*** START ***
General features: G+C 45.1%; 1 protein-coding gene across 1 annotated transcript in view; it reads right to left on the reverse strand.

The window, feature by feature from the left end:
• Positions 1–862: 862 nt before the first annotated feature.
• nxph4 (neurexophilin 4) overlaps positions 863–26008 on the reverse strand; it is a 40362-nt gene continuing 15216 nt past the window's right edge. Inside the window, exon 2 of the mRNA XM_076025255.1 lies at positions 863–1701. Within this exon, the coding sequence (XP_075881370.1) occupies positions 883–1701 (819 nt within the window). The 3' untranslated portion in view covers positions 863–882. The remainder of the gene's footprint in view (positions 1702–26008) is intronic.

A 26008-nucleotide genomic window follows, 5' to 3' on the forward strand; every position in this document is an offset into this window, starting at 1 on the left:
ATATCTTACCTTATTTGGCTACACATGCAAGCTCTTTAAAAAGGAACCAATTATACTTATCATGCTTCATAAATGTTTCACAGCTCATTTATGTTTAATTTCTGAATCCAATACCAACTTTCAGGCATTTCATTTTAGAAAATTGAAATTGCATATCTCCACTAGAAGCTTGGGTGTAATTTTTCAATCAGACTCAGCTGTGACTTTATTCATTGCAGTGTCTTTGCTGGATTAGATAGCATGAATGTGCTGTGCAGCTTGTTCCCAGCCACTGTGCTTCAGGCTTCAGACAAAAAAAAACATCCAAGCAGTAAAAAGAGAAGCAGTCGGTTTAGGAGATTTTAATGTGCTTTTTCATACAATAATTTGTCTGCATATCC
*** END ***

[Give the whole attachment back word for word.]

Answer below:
General features: G+C 45.1%; 1 protein-coding gene across 1 annotated transcript in view; it reads right to left on the reverse strand.

The window, feature by feature from the left end:
• Positions 1–862: 862 nt before the first annotated feature.
• nxph4 (neurexophilin 4) overlaps positions 863–26008 on the reverse strand; it is a 40362-nt gene continuing 15216 nt past the window's right edge. Inside the window, exon 2 of the mRNA XM_076025255.1 lies at positions 863–1701. Within this exon, the coding sequence (XP_075881370.1) occupies positions 883–1701 (819 nt within the window). The 3' untranslated portion in view covers positions 863–882. The remainder of the gene's footprint in view (positions 1702–26008) is intronic.

A 26008-nucleotide genomic window follows, 5' to 3' on the forward strand; every position in this document is an offset into this window, starting at 1 on the left:
ATATCTTACCTTATTTGGCTACACATGCAAGCTCTTTAAAAAGGAACCAATTATACTTATCATGCTTCATAAATGTTTCACAGCTCATTTATGTTTAATTTCTGAATCCAATACCAACTTTCAGGCATTTCATTTTAGAAAATTGAAATTGCATATCTCCACTAGAAGCTTGGGTGTAATTTTTCAATCAGACTCAGCTGTGACTTTATTCATTGCAGTGTCTTTGCTGGATTAGATAGCATGAATGTGCTGTGCAGCTTGTTCCCAGCCACTGTGCTTCAGGCTTCAGACAAAAAAAAACATCCAAGCAGTAAAAAGAGAAGCAGTCGGTTTAGGAGATTTTAATGTGCTTTTTCATACAATAATTTGTCTGCATATCC